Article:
New analysis by Australia’s peak motoring body shows the ACT is the only state or territory set to meet its agreed 2020 road death reduction target.
The Australian Automobile Association’s (AAA) quarterly Benchmarking of The National Road Safety Strategy shows that for the first time all states and the Northern Territory are on track to miss targets signed up to by all governments in 2011.
There were 1,222 deaths on Australian roads in 2017-18 (only one fewer than 2016-17). Only two years out from the Strategy’s target date, fatalities remain far higher than the rate needed to meet the strategy’s agreed goal.
AAA Chief Executive Michael Bradley said: “This is the worst result so far recorded by the AAA’s benchmarking process and underscores the need for greater federal road safety oversight to help reduce deaths on the nation’s roads.
“These results reflect our current approach to road safety, which lacks transparency, consistency and accountability.
“Critical elements such as data collection and research are not being coordinated or harmonised, and jurisdictions face no consequences for failing to deliver agreed outcomes.
“Road trauma currently costs the national economy more than $29 billion annually and the observed lack of progress reflects Australia’s uncoordinated and disorganised approach to road safety.
“The social and human cost of these deaths and injuries is immeasurable, however the costs to the budget and the economy are well understood, which is why the AAA will continue to call on the Federal Government to reinstate federal oversight of road safety data collection and the Strategy’s implementation.”
The AAA’s Benchmarking report tracks progress against the agreed target of reducing road deaths by at least 30 per cent between 2011 and 2020. This quarter’s new report finds the modest progress made since 2011 is not nearly enough to put Australia on track to reach the targets agreed.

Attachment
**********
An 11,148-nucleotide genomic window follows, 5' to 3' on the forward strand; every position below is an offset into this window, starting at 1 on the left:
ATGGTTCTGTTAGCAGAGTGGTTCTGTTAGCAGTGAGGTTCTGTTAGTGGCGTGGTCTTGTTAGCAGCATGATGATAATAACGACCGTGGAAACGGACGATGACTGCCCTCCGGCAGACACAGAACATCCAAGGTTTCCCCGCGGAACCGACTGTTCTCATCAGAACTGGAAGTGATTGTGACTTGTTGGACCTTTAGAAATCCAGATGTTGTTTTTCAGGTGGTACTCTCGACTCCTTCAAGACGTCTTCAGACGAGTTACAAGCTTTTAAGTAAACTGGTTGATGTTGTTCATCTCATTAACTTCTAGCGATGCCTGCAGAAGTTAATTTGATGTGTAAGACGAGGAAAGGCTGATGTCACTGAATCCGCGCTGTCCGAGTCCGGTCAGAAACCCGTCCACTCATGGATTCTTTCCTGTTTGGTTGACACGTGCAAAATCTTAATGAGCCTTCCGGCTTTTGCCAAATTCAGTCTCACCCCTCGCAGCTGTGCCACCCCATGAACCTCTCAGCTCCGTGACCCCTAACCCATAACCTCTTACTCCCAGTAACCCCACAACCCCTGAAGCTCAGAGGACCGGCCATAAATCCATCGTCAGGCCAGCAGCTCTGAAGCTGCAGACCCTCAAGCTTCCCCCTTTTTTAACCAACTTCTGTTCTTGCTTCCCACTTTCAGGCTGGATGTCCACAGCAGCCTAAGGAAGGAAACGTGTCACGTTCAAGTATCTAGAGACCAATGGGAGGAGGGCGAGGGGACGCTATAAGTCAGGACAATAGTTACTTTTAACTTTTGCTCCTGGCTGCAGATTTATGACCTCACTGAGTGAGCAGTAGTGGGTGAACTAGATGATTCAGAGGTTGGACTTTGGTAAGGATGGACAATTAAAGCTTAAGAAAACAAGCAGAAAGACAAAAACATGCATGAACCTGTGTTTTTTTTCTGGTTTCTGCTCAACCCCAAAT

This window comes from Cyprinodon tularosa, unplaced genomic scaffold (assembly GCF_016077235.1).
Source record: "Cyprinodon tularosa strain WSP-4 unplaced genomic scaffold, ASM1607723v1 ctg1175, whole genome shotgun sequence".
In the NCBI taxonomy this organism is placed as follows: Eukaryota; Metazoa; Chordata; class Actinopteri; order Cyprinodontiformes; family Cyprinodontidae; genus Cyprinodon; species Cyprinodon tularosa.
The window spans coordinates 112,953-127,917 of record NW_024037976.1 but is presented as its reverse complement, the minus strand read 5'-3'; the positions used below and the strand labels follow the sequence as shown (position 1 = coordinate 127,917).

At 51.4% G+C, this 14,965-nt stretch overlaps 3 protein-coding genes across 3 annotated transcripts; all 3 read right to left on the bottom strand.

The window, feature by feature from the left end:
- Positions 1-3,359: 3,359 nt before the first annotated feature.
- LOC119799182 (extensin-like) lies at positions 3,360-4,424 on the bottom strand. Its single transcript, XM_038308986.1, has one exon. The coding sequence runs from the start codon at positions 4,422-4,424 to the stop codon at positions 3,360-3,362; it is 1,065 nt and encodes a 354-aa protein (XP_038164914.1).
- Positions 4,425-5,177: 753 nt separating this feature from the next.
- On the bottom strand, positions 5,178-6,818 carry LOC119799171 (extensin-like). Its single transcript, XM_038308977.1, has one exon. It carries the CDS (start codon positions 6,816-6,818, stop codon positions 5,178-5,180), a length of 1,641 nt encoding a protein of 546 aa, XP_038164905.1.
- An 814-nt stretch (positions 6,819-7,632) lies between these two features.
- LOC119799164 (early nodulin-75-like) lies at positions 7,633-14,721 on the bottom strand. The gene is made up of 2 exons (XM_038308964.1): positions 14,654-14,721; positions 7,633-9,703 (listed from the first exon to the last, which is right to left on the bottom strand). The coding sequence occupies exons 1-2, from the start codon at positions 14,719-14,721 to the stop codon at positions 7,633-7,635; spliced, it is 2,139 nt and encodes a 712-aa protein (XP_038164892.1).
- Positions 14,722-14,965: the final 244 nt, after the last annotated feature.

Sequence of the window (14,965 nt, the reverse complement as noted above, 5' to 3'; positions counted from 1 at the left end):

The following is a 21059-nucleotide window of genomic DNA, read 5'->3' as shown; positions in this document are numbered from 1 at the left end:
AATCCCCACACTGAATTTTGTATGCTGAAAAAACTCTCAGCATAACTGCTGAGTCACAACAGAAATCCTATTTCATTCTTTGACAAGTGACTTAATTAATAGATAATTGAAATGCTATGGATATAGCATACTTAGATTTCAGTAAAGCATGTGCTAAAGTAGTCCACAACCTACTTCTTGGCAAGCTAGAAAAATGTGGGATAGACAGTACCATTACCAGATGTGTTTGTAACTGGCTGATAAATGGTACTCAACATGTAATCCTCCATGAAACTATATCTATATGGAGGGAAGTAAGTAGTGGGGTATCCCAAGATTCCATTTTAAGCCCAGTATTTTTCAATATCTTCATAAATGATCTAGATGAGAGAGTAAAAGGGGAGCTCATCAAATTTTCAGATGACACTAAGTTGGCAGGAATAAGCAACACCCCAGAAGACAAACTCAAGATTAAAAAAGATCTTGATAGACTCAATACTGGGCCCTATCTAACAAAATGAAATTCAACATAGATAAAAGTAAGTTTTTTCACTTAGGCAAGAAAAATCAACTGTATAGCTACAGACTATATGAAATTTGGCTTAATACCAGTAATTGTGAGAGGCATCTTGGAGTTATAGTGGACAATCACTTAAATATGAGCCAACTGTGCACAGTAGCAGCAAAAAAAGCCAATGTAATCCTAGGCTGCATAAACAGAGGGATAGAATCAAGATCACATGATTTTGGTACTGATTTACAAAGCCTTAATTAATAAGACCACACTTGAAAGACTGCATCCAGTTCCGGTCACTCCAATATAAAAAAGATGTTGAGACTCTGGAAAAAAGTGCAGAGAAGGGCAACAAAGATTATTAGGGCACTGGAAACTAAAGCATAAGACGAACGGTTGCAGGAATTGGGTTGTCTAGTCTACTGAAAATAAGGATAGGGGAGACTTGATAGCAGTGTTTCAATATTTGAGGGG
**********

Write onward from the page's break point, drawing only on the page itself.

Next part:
In the year to June 2018, all states and the Northern Territory recorded “red light warnings”, meaning they are on a trajectory that makes them unlikely to meet the 2020 targets.
Cyclist fatalities have actually increased. There were 45 cyclist deaths in 2017-18. The total for the previous year was 25 deaths, and the Strategy’s baseline (the average of 2008, 2009 and 2010) is 32.
With a federal election looming, the AAA is calling on both sides of politics to commit to the actions outlined in its Road Safety Platform to make the nation’s roads safer. The AAA will also ask both sides of politics to give serious consideration to the recommendations to be made by the Inquiry into the National Road Safety Strategy when it reports later this year.
23 organisations have come together to develop the new Reviving Road Safety policy priorities document, calling for urgent Federal Government action to combat Australia’s rising road toll.read more
Research by Australia’s peak motoring organisation shows that in the second quarter of this year Australian transport costs rose almost twice as fast as inflation.read more
Australian Infrastructure Audit 2019 confirms the urgent need for a Federal Land Transport White Paper to clarify how Australia will plan, maintain, and fund transport infrastructure.read more